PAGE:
Friday, August 29, 2014

Being Baniya

If you are in 20s and staying on rent and that too beyond Andheri towards Borvali, your life is supposedly sad. Mine is, I stay at Malad which is predominantly inhabited by Gujratris and Marwaris.  However for someone who is constantly observing the relationship between a marketer and consumer, this place is a delight.  

I know Marathi Manus is upset with the fact that they are being sidelined in their own state but basis the difference between the way a Gujarati and a Marathi handle a customer, you would prefer the former any day.  Infact if Philip Kotler had to train a Marathi businessman he would be forced to change his name to Philip Kotlerkar first and then awkwardly defend his marketing fundas that the world gladly accepted.

So what happens when you visit a General Store run by a Marathi?

Me: Ek bread dena ..
Shopkeeper: ignores
Me: Ek bread dena
Shopkeeper:  looks at you as if you asked for his daughter’s hand.  (ignores again)
Me: hai ya nahi? Deni hai nahi deni
Shopkeeper: Nahi hai.. wait karna hai toh karo nahi toh jao (followed by aaila maila taila and such phrases that are dear to them)

Cut to a Gujarati/Marwari  general store where the shopkeeper will be so concerned that you will look for a tattoo on his arm which same as yours wondering if this guy is your lost brother.

Shopkeeper: kai du?
Me: ek bread chahiye
Shopkeeper:  Ae chotu ek bread de fatafat. Aur kya loge .. Maggie, aata, doodh, thepla, kuch?
Me: Nahi, thank you abhi nahi.
Shopkeeper: number le jao shop ka, order kar dena, bhijwa denge saaman

(Chotu gets bread loaf in 9 seconds. I leave the shop in approx. 30 seconds)

Wonder what gives rise to such a different  attitude towards customers for two different communities that have the same operating environment and business objective.  While external factors remain the same it must be intrinsic to the cultural values that have been transferred to the individual.

Now extend this example to a macro environment, the organized retail and the malls. These are typically the markets where lot of research has gone into from designing the brand to placement of the products, from price point purchases to creating a favorable in-store environment.  Walmart , Target, Big Bazaar, Hypercity have all been continuously working towards delivering customer satisfaction.  

So who owns these chains/malls  in Mumbai predominantly?

·         Big Bazaar -  Kishore Biyani (Marwari)
·         D- Mart- R K Damani (Gujarati)
·         Infinity Mall, Inorbit Mall, Shoppers Stop-  Raheja (Sindhi)
·         Kalpatru Group – Korum- Mofatraj Munot (Baniya)
·         R-City Mall- Subhash Runwal (Marwari Jain)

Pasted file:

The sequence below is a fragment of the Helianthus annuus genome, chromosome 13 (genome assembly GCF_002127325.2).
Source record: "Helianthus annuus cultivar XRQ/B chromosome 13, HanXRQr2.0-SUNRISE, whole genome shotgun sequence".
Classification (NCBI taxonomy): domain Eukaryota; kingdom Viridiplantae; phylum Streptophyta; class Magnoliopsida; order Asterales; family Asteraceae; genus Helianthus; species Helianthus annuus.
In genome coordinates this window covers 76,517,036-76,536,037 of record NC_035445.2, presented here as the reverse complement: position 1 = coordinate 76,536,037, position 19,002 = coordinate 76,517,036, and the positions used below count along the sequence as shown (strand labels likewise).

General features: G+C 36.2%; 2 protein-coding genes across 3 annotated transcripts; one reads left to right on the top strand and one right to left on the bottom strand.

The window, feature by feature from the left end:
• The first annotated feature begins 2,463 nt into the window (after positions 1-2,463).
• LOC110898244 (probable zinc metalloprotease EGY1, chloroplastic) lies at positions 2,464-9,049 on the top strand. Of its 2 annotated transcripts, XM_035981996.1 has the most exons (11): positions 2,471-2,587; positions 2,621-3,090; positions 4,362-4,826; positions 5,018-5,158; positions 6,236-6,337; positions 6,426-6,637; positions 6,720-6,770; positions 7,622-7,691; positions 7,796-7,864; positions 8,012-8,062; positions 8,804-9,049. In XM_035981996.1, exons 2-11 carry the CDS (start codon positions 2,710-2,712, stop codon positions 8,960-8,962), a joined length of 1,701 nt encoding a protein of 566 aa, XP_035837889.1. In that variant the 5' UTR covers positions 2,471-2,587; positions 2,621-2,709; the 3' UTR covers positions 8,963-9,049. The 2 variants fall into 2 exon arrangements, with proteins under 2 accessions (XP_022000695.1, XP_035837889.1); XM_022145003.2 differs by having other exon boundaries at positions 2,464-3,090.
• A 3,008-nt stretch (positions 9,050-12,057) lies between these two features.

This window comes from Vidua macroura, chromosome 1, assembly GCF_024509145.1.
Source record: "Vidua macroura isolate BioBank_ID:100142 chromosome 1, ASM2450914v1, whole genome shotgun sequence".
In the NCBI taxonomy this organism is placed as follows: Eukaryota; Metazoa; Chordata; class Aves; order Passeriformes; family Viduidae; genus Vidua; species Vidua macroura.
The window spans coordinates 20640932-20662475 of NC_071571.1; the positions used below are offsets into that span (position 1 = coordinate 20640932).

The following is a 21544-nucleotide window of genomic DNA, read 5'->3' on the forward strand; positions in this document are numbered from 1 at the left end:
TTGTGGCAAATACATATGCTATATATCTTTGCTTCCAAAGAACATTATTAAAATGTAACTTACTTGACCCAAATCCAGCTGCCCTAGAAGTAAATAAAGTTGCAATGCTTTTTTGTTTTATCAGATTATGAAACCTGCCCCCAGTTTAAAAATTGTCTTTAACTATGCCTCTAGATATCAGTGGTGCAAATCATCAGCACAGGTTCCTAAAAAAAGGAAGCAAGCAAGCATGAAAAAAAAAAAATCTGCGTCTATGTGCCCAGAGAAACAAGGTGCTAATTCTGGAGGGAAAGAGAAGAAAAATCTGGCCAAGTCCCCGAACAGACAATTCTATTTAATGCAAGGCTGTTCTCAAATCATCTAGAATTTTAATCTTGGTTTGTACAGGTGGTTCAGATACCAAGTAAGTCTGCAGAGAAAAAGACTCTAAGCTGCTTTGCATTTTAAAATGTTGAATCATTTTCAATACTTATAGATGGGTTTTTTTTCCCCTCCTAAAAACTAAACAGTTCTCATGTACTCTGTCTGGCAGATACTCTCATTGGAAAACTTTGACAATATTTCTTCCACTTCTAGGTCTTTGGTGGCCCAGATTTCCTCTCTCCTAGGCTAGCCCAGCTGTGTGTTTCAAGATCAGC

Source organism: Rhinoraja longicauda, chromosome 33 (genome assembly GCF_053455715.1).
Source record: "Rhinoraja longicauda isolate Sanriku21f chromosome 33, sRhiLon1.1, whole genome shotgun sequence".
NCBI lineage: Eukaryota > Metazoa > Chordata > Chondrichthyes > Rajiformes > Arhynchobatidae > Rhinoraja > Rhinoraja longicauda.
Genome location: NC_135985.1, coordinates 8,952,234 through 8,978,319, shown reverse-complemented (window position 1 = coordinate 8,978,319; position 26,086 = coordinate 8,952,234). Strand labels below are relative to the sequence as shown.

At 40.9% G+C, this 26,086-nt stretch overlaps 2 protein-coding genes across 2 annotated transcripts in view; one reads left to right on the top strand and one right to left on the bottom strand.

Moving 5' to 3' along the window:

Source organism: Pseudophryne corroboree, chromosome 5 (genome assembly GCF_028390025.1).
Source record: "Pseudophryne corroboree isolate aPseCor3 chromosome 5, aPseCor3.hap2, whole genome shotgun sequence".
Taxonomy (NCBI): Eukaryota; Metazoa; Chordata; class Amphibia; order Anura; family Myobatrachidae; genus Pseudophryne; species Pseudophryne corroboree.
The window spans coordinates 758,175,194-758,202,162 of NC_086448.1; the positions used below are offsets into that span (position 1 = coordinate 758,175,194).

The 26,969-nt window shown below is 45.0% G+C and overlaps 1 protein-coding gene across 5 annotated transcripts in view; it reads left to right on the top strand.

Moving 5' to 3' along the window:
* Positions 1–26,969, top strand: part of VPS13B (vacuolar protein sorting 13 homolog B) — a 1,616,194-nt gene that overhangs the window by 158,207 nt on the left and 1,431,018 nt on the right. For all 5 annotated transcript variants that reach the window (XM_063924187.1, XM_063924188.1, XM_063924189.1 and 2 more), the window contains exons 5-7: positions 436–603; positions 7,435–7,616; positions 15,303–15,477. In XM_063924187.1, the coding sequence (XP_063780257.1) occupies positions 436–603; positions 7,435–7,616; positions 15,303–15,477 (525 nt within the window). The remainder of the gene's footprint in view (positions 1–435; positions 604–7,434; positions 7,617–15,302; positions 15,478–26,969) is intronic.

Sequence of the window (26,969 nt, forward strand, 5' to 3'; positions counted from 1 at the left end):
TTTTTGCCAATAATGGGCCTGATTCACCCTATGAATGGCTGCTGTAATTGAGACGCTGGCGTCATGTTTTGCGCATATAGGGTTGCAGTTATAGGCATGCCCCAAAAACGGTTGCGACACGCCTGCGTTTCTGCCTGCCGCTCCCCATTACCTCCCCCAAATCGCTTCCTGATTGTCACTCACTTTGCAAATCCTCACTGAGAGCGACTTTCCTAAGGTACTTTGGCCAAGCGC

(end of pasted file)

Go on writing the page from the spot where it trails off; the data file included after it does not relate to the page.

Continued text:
·         Phoenix Mills -  Ashokkumar Radhakrishna Ruia (Baniya)

The financially intelligent have always invested in real estate. The returns in real estate in a booming economy are huge. Why is it that in Mumbai the best commercial properties are owned by a specific community? Is it a nexus? Is it that others do not possess strong business acumen?  Or is it just the risk involved in pushing the comfort levels?  An interesting article on the peculiar pedigree of business class here will give you an insight on which community is amongst World’s Richest Individuals.

It is from observation that those who are born in a business community develop business acumen as part of their upbringing. A Gujarati and a Mawari spend money differently from the other communities.  They are trained to become businessmen rather than excellent workers. On the other hand if you see Marathi community makes an excellent workforce.  However if you leave them with an investment amount, they wouldn’t know where to head start.

With an education system like ours where we are trained to become rats would it make a difference if our system starts focusing on Financial IQ as well? Why is it that we are not taught in schools the value of money and investments? We aim for higher salaries and designations, why don’t we aim towards entrepreneurship? The idea of entrepreneurship is completely looked down upon even today. A child who would hope to be an entrepreneur would be termed as “useless”.  Most of us go for an MBA to get a match forget starting a new business.

So how does one break this attitudinal cycle and rigid perceptions if strong cultural notions that have lingered from generations are hampering their growth? Worst case, they are not even willing to acknowledge that there is a problem which is affecting their business.  Also does this also mean that till the time the attitudes don’t change, the power of money will belong to a specific community because they understand how it flows?

I would not want to generalize communities due to the vastness of it; however based on experience and observations of many people such inferences have been made. It would be great if you have any experience or a different point of view on this, you can write in the comments below.  

In the meantime someone please tell my Marathi shopkeeper, risk toh Spiderman ko bhi lena padta hai, tum toh phir bhi salesman ho.

1 comment:

  1. They will take eternity to serve bread but jump in a second to join MNS.